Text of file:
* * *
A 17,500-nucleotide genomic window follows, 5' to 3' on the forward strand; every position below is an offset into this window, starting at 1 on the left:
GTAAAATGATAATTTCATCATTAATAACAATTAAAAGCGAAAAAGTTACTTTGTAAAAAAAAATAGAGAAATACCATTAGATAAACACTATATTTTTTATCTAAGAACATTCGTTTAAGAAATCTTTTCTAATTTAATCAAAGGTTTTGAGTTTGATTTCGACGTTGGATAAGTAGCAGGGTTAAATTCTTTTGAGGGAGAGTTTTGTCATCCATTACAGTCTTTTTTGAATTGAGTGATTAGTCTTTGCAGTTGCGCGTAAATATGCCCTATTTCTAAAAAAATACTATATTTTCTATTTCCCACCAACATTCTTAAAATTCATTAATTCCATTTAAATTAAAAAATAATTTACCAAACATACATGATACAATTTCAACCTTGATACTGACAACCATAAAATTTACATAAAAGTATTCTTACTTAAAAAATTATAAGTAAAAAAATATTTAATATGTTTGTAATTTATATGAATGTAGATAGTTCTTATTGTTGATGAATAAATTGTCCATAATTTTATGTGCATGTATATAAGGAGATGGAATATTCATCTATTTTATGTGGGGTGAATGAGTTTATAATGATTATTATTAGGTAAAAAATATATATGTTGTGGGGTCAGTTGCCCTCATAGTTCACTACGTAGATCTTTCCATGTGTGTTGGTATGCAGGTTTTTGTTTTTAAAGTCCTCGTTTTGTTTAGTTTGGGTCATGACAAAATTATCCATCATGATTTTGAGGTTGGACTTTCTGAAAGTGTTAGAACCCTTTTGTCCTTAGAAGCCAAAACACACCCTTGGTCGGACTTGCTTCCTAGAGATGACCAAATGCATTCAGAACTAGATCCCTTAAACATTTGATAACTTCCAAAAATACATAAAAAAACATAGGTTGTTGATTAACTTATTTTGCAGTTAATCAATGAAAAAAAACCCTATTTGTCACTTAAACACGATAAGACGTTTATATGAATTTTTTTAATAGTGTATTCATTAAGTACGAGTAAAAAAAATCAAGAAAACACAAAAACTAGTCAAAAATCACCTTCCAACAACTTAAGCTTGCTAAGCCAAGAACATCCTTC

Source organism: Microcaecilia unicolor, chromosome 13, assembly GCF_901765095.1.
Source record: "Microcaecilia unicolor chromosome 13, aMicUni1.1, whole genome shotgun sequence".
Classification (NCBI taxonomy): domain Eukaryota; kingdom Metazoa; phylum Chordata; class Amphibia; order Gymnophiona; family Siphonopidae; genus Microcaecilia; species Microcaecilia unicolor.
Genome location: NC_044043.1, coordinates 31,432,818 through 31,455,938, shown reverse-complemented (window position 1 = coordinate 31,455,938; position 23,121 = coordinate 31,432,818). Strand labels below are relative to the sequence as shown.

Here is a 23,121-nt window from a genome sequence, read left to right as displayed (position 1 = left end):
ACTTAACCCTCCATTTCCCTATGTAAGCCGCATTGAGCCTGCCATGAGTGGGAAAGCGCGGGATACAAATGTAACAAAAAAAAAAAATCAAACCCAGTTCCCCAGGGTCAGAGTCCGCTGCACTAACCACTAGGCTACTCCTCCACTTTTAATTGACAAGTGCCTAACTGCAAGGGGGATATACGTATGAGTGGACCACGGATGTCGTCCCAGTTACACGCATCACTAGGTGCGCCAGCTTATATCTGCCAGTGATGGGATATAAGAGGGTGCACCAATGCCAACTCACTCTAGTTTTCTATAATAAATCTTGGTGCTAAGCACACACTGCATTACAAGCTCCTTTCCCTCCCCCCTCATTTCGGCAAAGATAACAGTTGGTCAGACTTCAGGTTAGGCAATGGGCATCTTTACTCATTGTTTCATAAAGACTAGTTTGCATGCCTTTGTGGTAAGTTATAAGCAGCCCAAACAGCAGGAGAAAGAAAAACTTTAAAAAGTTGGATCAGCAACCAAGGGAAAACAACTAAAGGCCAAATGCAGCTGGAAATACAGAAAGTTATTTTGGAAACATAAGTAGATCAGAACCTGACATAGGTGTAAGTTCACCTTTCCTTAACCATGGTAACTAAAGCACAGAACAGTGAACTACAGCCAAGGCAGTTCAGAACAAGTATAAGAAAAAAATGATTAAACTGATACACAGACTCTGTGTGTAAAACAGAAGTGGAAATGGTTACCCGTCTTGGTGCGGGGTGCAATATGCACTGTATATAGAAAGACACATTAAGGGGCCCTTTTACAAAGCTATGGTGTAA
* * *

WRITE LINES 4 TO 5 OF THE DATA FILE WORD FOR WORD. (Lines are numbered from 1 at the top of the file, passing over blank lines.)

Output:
Source record: "Microcaecilia unicolor chromosome 13, aMicUni1.1, whole genome shotgun sequence".
Classification (NCBI taxonomy): domain Eukaryota; kingdom Metazoa; phylum Chordata; class Amphibia; order Gymnophiona; family Siphonopidae; genus Microcaecilia; species Microcaecilia unicolor.